Take a look at the less-than-often “we-can-be-friends” breakup. This is the breakup where it was a mutual decision between the two parties, simply because they both know it’s at the wrong time in each other’s lives. So friends don’t have to choose. Limes still go down on the usual nights, and everybody still have a good ol’ time. (This is a very rare occasion, please do not attempt without careful consideration.)

And one other scenario, but definitely not the last, the “its-over-and-the-friends-dump-you-too” breakup.  This is the breakup where friends leave through the same doors as the ex, and at the same time. It’s one of the tougher situations to deal with. You’re left feeling confused and unclear as to why you’re left alone to deal with the breakup.

Just as much as the friends play an important role when the relationship is going well, they play another role when the relationship ends. But again, not every breakup situation is the same. So, sometimes friends who are very close knit to both the ‘dumper’ and the ‘dumped’ feel trapped in within expectations. They become nervous about being caught in the middle. So nervous that they tend to disappear and avoid the drama. Leaving the dumper feeling exalted, and the ‘dumped’ individual feeling neglected and unwanted. It’s a tricky situation to be in.

With all the commotion going on about who’s right and who’s wrong in a breakup, the friends now have to find a way to shuffle liming habits. They have to pencil in extra time to spend with each mutual friend. If the break up isn’t a “we-only-done-for-now” breakup, then liming can become very expensive and tiring for the friends. They now have to lime twice as hard, and spend more money in the long run.

On most occasions, breakups come without warnings. There’s no flashing sign in neon lights signalling the end. So friends hardly have a heads up as to how to react. They don’t get a chance to prepare for what the splitting couple expects of them. And once the breakup is official, friends too have to pick sides, or figure out if they can handle a tug-of-war. You’d mostly find that the women tend to stay friends with the women, and the men will stay friends with the men. I guess it’s a natural tendency to draw to the same sex because it’s easier to listen, understand and comfort.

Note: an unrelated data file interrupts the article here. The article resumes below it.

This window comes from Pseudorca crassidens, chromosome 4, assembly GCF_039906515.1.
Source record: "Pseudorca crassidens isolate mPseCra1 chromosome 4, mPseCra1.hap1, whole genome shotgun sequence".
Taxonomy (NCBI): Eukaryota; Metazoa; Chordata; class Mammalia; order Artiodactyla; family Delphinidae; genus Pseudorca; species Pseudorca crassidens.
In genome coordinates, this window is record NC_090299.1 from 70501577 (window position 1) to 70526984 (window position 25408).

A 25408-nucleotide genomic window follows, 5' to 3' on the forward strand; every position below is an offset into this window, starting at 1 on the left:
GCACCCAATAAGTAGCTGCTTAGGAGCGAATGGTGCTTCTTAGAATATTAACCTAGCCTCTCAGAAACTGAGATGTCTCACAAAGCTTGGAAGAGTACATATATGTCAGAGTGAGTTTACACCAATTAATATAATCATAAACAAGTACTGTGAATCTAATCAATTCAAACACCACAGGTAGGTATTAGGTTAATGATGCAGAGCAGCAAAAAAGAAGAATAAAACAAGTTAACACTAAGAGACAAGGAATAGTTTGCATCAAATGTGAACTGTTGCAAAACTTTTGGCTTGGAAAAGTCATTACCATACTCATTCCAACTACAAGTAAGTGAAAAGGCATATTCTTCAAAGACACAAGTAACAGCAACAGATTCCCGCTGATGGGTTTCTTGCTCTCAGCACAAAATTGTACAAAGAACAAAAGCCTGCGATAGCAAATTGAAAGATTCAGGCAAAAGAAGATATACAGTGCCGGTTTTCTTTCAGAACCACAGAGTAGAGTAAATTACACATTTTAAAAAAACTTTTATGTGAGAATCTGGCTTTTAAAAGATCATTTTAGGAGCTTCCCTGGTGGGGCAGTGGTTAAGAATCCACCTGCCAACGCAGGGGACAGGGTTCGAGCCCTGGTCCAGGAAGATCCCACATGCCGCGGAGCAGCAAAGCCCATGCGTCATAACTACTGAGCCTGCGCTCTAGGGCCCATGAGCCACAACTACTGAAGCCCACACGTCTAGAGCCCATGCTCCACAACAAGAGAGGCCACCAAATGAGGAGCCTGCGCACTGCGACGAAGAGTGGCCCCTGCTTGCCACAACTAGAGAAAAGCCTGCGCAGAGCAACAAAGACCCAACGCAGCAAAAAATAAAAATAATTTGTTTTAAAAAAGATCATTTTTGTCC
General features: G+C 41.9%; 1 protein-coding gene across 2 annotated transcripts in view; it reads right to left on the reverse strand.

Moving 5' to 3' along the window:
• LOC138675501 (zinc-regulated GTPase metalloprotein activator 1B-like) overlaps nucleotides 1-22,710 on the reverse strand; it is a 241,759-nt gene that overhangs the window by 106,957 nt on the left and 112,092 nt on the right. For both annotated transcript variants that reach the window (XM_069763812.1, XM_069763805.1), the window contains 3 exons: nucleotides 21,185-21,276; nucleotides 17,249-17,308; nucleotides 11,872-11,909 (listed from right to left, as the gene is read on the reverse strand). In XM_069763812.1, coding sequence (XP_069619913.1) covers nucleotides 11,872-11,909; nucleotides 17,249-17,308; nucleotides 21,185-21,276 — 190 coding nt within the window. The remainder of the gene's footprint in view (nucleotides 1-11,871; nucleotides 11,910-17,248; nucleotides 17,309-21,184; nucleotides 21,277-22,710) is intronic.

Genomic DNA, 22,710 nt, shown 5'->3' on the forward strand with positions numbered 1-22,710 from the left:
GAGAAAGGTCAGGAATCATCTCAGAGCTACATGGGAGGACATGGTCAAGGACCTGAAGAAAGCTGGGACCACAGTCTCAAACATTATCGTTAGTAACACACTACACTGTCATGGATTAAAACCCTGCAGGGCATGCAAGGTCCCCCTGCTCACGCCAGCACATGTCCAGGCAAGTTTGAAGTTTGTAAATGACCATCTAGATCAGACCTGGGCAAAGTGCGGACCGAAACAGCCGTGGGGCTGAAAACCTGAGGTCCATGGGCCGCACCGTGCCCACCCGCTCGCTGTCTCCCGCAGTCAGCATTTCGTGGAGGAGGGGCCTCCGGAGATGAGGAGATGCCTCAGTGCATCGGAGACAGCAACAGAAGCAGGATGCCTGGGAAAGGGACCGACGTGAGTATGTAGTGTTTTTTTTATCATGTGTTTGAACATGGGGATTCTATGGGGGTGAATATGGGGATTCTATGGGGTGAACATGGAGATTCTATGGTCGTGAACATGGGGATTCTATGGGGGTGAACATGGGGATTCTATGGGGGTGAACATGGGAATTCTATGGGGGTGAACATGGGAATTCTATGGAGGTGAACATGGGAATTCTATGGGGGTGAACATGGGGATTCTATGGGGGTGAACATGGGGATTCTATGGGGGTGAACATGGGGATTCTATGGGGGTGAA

Inheriting friends at the end of a relationship depends on the emotional phase that you take on. And aside from the emotional rollercoaster that you’re on, keeping the friends also depends on the friends themselves. The friends you keep are the ones whose sincerity and commitment are strong enough to withstand the changes that you’re going through. Experiencing a breakup comes with a lot of emotional changes. It most times involve letting go of everything and everyone associated with the relationship. Often, it’s the only way you can really heal. Having things and people around to remind you of the relationship creates setbacks. So trying to figure out who gets the friends is a tough call. It depends on the situation, and how it all ends. You may or may not want the friends to be a part of your healing process. But I guess that’s where the test of true friendship comes in.

What do you think? Ever expected friends to side with you, or had to side with a friend in a breakup? Add yuh two cents.

 

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Onika Pascal

Onika Pascal is a Trini living in New York, who holds a Bachelor of Arts in Psychology. She is a single mom, author of two published collections of poetry, aspiring novelist ,and lover of all things purposeful.

2 Comments

  1. nicholi

    November 29, 2011 at 1:06 am

    Great article P. I was actually never really good friends with any of my exes so when they got the boot, so did their friends. As for me, I always side with my friends, even if they are wrong.

  2. Danielle

    November 29, 2011 at 9:00 am

    This is a very touchy subject. In my opinion, most of the time when I break up with a person, it means breaking up with their family and friends too.. It just helps me get over the person and the relationship faster..and I’m a firm believer in not really maintaining any type of relationship with someone you dated. I mean, what’s the point? It didn’t work out for a reason..and out of respect for the next person I’m with, I try my best to sever all ties. I mean, how would my new boyfriend feel if I told him I was going to lime with my ex, or one of his friends?? I wouldn’t like it, and I’m sure neither would he.